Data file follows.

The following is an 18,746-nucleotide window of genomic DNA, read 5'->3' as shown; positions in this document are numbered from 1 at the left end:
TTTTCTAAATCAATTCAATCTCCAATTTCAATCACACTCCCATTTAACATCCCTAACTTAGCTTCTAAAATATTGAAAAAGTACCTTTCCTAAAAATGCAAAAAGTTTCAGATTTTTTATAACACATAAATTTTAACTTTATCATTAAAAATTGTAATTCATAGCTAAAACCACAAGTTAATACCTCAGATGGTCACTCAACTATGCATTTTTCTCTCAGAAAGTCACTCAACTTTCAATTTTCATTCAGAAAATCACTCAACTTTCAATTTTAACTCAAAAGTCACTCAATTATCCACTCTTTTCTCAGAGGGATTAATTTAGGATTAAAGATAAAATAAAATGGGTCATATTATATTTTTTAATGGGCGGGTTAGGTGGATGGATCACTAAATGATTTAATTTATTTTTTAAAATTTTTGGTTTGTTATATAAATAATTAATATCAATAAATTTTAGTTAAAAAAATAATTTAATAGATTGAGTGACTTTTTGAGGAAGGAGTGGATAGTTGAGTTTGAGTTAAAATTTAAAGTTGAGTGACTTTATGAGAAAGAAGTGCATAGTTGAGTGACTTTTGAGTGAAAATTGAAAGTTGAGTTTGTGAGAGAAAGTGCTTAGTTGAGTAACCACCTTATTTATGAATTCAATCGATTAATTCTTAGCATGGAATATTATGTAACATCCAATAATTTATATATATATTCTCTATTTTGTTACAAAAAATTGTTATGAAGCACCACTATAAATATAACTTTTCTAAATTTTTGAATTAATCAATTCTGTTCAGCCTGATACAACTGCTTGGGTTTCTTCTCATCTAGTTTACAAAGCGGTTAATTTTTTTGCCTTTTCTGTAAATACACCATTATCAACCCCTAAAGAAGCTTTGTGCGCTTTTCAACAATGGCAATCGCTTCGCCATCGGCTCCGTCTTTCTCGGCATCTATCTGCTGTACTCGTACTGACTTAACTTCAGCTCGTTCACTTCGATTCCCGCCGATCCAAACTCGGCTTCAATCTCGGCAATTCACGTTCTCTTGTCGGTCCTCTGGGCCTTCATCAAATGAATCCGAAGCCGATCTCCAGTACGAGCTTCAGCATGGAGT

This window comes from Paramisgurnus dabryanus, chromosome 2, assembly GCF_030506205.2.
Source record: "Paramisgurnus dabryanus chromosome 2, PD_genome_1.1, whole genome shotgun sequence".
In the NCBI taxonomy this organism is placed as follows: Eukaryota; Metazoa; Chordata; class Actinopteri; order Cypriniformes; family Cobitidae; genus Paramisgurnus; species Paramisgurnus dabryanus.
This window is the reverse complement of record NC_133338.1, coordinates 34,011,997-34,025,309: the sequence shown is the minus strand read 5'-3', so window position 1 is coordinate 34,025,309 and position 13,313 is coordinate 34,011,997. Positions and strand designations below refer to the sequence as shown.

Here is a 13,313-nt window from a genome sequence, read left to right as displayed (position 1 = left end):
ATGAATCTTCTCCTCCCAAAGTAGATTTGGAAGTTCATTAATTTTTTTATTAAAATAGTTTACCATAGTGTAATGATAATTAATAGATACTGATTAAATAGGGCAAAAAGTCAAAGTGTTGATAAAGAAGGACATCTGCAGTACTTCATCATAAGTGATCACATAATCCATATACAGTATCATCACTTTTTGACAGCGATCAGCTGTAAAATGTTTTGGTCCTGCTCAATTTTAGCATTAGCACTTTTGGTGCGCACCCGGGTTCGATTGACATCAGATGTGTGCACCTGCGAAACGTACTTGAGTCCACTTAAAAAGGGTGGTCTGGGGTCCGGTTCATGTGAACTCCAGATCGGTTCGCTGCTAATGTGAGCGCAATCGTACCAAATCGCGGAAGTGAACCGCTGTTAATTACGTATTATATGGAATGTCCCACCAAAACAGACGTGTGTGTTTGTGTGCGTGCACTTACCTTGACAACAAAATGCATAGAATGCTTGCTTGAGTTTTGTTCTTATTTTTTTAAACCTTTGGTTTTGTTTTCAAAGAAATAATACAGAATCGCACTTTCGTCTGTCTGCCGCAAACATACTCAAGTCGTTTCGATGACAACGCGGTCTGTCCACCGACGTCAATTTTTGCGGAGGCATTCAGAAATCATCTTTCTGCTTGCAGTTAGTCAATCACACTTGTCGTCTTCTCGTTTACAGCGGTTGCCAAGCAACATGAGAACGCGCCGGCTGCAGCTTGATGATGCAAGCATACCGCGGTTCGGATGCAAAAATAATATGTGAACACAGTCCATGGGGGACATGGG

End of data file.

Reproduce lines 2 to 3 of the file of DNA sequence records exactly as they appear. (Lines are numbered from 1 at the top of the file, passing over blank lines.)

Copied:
TTTTCTAAATCAATTCAATCTCCAATTTCAATCACACTCCCATTTAACATCCCTAACTTAGCTTCTAAAATATTGAAAAAGTACCTTTCCTAAAAATGCAAAAAGTTTCAGATTTTTTATAACACATAAATTTTAACTTTATCATTAAAAATTGTAATTCATAGCTAAAACCACAAGTTAATACCTCAGATGGTCACTCAACTATGCATTTTTCTCTCAGAAAGTCACTCAACTTTCAATTTTCATTCAGAAAATCACTCAACTTTCAATTTTAACTCAAAAGTCACTCAATTATCCACTCTTTTCTCAGAGGGATTAATTTAGGATTAAAGATAAAATAAAATGGGTCATATTATATTTTTTAATGGGCGGGTTAGGTGGATGGATCACTAAATGATTTAATTTATTTTTTAAAATTTTTGGTTTGTTATATAAATAATTAATATCAATAAATTTTAGTTAAAAAAATAATTTAATAGATTGAGTGACTTTTTGAGGAAGGAGTGGATAGTTGAGTTTGAGTTAAAATTTAAAGTTGAGTGACTTTATGAGAAAGAAGTGCATAGTTGAGTGACTTTTGAGTGAAAATTGAAAGTTGAGTTTGTGAGAGAAAGTGCTTAGTTGAGTAACCACCTTATTTATGAATTCAATCGATTAATTCTTAGCATGGAATATTATGTAACATCCAATAATTTATATATATATTCTCTATTTTGTTACAAAAAATTGTTATGAAGCACCACTATAAATATAACTTTTCTAAATTTTTGAATTAATCAATTCTGTTCAGCCTGATACAACTGCTTGGGTTTCTTCTCATCTAGTTTACAAAGCGGTTAATTTTTTTGCCTTTTCTGTAAATACACCATTATCAACCCCTAAAGAAGCTTTGTGCGCTTTTCAACAATGGCAATCGCTTCGCCATCGGCTCCGTCTTTCTCGGCATCTATCTGCTGTACTCGTACTGACTTAACTTCAGCTCGTTCACTTCGATTCCCGCCGATCCAAACTCGGCTTCAATCTCGGCAATTCACGTTCTCTTGTCGGTCCTCTGGGCCTTCATCAAATGAATCCGAAGCCGATCTCCAGTACGAGCTTCAGCATGGAGT

This window comes from Paramisgurnus dabryanus, chromosome 2, assembly GCF_030506205.2.